Cookies and candy spilling over countertop

The Owner of Toronto’s Craig’s Cookies Shares His Secrets to Sweet Success

Cookies make everything better. Craig’s Cookies though? Those treat-stuffed morsels are a stamped, pink box of downright joy. It’s not just that they’re crammed with nostalgic childhood treats like peanut butter cups, shortbread or Snickers. It’s that each cookie is crafted with feel-good principles: love, inclusivity and the power of putting yourself out there. It’s no surprise that people are eating it up.

Craig Pike, the founder and namesake behind the famous Toronto cookie empire, epitomizes those traits. This sweet journey wasn’t his original life plan, but it grew organically — first from wanting to pay his phone bill and then from the unexpected joy it brought him.

“I saw how happy people got when their cookies were delivered to the door,” he says. “I’m a queer man who owns a business. My ethics and my morals and what I stand for are mirrored in the business. So while I was building the company and the brand, it was a no-brainer to try my best to make sure that it is a representation of who I am.”

The Early Days

The base of that business started five or six years ago when the actor and musician was out of work. To foot the bills he asked if anyone on Facebook wanted some of his potluck-famous cookies delivered. He fired up his Parkdale oven, busted out a top-secret version of his mom’s cookie recipe and hopped on his bike.

“One day I was at FreshCo in Parkdale buying butter for cookies and Pop Tarts were on sale. I thought that might be fun to put in a cookie. So I bought some Pop Tarts, put them in a cookie and it worked out,” he says. “So then I thought, well maybe if that works then anything would work. So we started with the Mars Bar and the peanut butter cup and the brownie — and now the sky’s the limit.”

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Before Pike knew it, he was pumping out a dozen cookies every 12 minutes, selling his goods at local markets and eventually, at a six-month pop-up partnership with William Sonoma at Yorkdale Shopping Centre. “From there I had enough confidence to take a risk and open my first brick and mortar in 2018,” Pike says. “At that time, there were two employees: myself and one other person. The goal was a two-year lease and just go sell some cookies.”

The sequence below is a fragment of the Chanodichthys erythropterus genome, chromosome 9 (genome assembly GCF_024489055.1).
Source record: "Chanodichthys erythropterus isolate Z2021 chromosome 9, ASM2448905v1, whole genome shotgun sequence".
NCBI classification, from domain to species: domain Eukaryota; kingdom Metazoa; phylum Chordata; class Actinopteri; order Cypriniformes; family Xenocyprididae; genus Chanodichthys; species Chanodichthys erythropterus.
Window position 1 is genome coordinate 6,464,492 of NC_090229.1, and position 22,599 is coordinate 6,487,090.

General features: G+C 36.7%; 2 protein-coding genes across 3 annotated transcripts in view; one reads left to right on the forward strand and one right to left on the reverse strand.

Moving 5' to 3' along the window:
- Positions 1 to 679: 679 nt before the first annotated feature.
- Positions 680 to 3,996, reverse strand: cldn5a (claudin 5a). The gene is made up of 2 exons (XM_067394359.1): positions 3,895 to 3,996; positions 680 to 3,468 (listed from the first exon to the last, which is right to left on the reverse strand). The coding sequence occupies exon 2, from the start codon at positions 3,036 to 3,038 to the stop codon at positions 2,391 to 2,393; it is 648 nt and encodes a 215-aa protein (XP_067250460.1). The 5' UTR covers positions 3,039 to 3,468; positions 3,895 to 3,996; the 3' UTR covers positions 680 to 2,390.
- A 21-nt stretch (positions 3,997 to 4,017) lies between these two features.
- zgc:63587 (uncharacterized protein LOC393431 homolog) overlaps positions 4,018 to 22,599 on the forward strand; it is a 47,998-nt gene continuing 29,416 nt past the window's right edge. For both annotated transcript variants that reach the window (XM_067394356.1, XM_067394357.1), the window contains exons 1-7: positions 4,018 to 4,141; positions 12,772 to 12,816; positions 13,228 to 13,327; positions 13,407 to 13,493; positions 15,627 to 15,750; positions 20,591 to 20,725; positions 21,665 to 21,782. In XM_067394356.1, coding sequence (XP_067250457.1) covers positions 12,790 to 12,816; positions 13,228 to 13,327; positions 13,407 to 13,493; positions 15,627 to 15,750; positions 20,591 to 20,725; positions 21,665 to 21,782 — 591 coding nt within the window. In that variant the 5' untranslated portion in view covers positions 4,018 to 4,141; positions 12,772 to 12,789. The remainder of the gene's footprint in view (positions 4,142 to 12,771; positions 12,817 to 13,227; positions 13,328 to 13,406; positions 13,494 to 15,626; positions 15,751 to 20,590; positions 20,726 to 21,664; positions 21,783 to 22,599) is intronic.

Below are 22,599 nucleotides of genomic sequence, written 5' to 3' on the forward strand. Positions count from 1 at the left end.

Pike’s shop in Parkdale is a space inspired by his grandmother’s home in St. John’s, Newfoundland, a place where he grew up. Pike chose simple blue tiling to represent the Atlantic Ocean (customers have since pointed out it’s also the perfect Cookie Monster blue) and he hand-picked all of the art on the walls. “It feels like you’re going your grandmother’s or your grandfather’s or your loved ones’ home,” he says. “And you get to have a cookie, you get to meet somebody who’s going to give you the cookie, have a little chat with them. The only difference is that you pay for it.”

For the Love of Cookies

Not even three weeks after launch, a local news outlet shared a video featuring Craig’s Cookies that exploded with 1.4 million views in a single week. Suddenly Pike went from selling $360 worth of cookies a day to more than $1,000 a day. He eventually opened up a location in The Village, followed by locations in Leaside and Leslieville during the pandemic. Now, Pike says he has 86 employees, he ships goods to all corners of the country and he is on track to sell $10 to $12 million worth of cookies in the next four years.